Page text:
tack


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Related to tack: Horse tack

tack

1
1. a short sharp-pointed nail, usually with a flat and comparatively large head
2. Nautical the heading of a vessel sailing to windward, stated in terms of the side of the sail against which the wind is pressing
3. Nautical
a. a course sailed by a sailing vessel with the wind blowing from forward of the beam
b. one such course or a zigzag pattern of such courses
4. Nautical
a. a sheet for controlling the weather clew of a course
b. the weather clew itself
5. Nautical the forward lower clew of a fore-and-aft sail

tack

2
a. riding harness for horses, such as saddles, bridles, etc.
b. (as modifier): the tack room
Collins Discovery Encyclopedia, 1st edition © HarperCollins Publishers 2005
The following article is from The Great Soviet Encyclopedia (1979). It might be outdated or ideologically biased.

Tack

 

(Russian, gals; from Dutch hals). (1) The course of a vessel with respect to the wind (for example, a vessel is moving on a starboard tack when the wind is blowing toward the starboard side of a vessel).

(2) The segment of a vessel’s course from turn to turn while maneuvering under sail, carrying out measuring operations, sweeping mines, fishing, and so on.

(3) A rope securing the lower windward corner of the sail (the tack corner) to a mast.

The Great Soviet Encyclopedia, 3rd Edition (1970-1979). © 2010 The Gale Group, Inc. All rights reserved.

tack

[tak]
(design engineering)
A small, sharp-pointed nail with a broad flat head.
(materials)
Adhesive stickiness, such as occurs on the surface of a varnish or ink that has not completely dried. Also known as tackiness.
(navigation)
To change the course of a sailing vessel by coming about so as to take the wind from over the opposite bow (starboard or port).
McGraw-Hill Dictionary of Scientific & Technical Terms, 6E, Copyright © 2003 by The McGraw-Hill Companies, Inc.

tack

1. A strip of metal, usually lead or copper, used as a clip to secure the edges of metal items in roof construction, such as flashings.
2. A short, sharp-pointed nail.
3. The property of an adhesive that enables it to form a bond of measurable strength immediately after the adhesive and adherend are brought into contact under low pressure.
4. To glue, weld, or otherwise fasten in spots rather than in a continuous line.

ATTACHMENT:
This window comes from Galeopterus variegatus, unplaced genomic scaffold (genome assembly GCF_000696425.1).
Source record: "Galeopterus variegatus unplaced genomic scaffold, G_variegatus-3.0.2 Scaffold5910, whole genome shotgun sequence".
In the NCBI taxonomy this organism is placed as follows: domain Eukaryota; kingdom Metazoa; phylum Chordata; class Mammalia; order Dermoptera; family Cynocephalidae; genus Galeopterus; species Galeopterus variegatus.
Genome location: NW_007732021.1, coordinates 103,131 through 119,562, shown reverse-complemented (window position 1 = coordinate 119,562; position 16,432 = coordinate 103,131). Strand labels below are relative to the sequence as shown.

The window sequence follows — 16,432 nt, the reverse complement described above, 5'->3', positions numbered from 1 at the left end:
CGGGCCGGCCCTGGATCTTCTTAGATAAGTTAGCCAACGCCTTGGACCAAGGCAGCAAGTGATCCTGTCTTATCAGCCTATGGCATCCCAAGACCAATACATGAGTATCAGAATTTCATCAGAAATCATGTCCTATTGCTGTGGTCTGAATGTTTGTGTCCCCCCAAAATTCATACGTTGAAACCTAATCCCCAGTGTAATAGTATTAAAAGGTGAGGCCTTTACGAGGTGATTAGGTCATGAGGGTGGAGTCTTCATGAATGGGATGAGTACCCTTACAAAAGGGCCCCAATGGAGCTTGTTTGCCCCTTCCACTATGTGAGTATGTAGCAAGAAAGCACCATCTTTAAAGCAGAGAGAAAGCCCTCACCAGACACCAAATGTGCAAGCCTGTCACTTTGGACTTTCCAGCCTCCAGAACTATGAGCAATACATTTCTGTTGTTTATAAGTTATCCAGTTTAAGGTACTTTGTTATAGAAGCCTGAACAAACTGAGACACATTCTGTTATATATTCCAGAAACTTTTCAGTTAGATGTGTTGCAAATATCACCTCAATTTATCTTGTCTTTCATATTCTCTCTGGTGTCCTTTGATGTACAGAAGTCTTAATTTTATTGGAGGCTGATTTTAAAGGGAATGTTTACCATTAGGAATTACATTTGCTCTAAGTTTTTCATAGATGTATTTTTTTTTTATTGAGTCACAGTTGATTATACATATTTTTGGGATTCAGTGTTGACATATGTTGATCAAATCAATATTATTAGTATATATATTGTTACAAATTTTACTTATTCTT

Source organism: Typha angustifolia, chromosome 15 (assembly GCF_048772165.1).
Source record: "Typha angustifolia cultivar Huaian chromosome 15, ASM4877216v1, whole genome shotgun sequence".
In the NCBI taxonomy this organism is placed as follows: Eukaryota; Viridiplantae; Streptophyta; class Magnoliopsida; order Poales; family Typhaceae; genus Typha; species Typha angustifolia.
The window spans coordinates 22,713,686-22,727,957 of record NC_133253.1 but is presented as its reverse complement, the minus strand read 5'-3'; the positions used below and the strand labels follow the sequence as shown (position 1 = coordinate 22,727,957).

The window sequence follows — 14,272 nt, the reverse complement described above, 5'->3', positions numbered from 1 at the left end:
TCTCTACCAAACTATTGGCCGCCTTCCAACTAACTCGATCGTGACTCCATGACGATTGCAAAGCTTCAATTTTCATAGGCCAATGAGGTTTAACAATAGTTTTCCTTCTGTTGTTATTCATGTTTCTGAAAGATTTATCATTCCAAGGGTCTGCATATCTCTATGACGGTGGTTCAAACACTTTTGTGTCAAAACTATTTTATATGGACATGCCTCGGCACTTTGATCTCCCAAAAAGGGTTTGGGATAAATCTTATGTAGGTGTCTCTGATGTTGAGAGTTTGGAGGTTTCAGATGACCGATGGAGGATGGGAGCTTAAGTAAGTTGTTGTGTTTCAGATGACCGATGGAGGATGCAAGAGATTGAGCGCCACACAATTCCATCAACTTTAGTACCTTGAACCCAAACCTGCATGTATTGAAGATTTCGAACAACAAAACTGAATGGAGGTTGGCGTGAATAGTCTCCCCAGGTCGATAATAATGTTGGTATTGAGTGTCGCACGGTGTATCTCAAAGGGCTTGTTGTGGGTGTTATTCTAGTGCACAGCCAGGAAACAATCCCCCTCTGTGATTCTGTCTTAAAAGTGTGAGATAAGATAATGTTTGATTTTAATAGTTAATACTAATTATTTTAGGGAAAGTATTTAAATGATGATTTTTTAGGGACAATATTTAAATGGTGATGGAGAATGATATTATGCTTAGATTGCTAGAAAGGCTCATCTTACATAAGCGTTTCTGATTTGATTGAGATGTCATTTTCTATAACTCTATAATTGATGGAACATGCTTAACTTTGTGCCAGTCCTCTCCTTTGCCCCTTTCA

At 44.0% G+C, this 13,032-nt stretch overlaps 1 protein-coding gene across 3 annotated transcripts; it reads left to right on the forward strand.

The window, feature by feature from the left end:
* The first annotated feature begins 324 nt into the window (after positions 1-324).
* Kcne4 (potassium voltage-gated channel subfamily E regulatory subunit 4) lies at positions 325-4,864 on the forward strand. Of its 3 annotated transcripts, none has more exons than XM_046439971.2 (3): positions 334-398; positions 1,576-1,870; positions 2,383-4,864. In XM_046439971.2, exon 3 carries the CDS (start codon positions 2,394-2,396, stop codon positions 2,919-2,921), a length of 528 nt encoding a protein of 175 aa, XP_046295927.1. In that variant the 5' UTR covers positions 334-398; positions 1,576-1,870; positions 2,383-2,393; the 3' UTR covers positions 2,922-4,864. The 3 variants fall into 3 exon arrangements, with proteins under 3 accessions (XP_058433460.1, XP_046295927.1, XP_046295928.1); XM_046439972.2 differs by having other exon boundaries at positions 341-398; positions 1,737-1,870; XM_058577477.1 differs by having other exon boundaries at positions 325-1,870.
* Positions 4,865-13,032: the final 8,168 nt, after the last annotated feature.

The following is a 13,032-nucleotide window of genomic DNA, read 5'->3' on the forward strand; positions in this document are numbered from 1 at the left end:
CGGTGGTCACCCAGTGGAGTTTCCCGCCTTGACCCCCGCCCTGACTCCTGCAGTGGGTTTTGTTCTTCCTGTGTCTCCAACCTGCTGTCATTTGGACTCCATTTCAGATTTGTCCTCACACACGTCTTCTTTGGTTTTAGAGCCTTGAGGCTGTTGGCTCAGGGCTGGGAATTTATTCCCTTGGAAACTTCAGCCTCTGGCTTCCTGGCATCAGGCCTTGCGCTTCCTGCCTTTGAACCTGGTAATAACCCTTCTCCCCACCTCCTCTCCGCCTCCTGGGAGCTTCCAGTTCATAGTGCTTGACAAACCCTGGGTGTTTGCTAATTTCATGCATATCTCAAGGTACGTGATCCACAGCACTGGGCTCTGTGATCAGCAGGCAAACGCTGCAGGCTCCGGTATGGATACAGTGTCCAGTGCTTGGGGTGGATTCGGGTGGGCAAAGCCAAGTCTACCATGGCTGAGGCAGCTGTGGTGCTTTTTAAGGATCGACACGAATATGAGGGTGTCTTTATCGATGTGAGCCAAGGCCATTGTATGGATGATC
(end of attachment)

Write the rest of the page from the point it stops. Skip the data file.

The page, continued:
McGraw-Hill Dictionary of Architecture and Construction. Copyright © 2003 by McGraw-Hill Companies, Inc.
References in periodicals archive ?
Canfield & Tack was founded in 1926 by Hubert Canfield and Larry Tack as a lithographic printer.
Figure 7 presents the laser scanning confocal microscopic images of stamping samples using adhesives with high tack value (a) and low-tack value (b).
Sonia Kidd, mitigating, said that Tack stole to feed herself and take pictures of her two children who she has limited contact with as they have been taken into care.
Velikay-Parel, "Distribution of glial fibrillary acidic protein accumulation after retinal tack insertion for intraocular fixation of epiretinal implants," Acta Ophthalmologica, vol.
Despite the team's best efforts a few tacks went unnoticed.
"That's what I told Tack, that no one would be here.
Unlike stents, which have to be precisely sized to the artery where they will be placed, the Tack implant adapts to the diameter of the artery.
In addition to offering an unrestricted and inexpensive cloud solution, the Tack App also provides users with the security of knowing their files will not be compromised by being uploaded to cloud servers in some unknown locations.
After towing the vehicle seven miles home to strip for spares he put the "Blu Tack" in his shed.
(NYSE: NQ) said that it has entered into a non-binding memorandum of understanding with Tack Fiori International Group Limited (Stock code: 928.HK).
THE list of National Hunt stallion sons of Monsun in Britain and Ireland has grown again after the acquisition of multiple Listed winner Aizavoski by Arctic Tack Stud in County Wexford.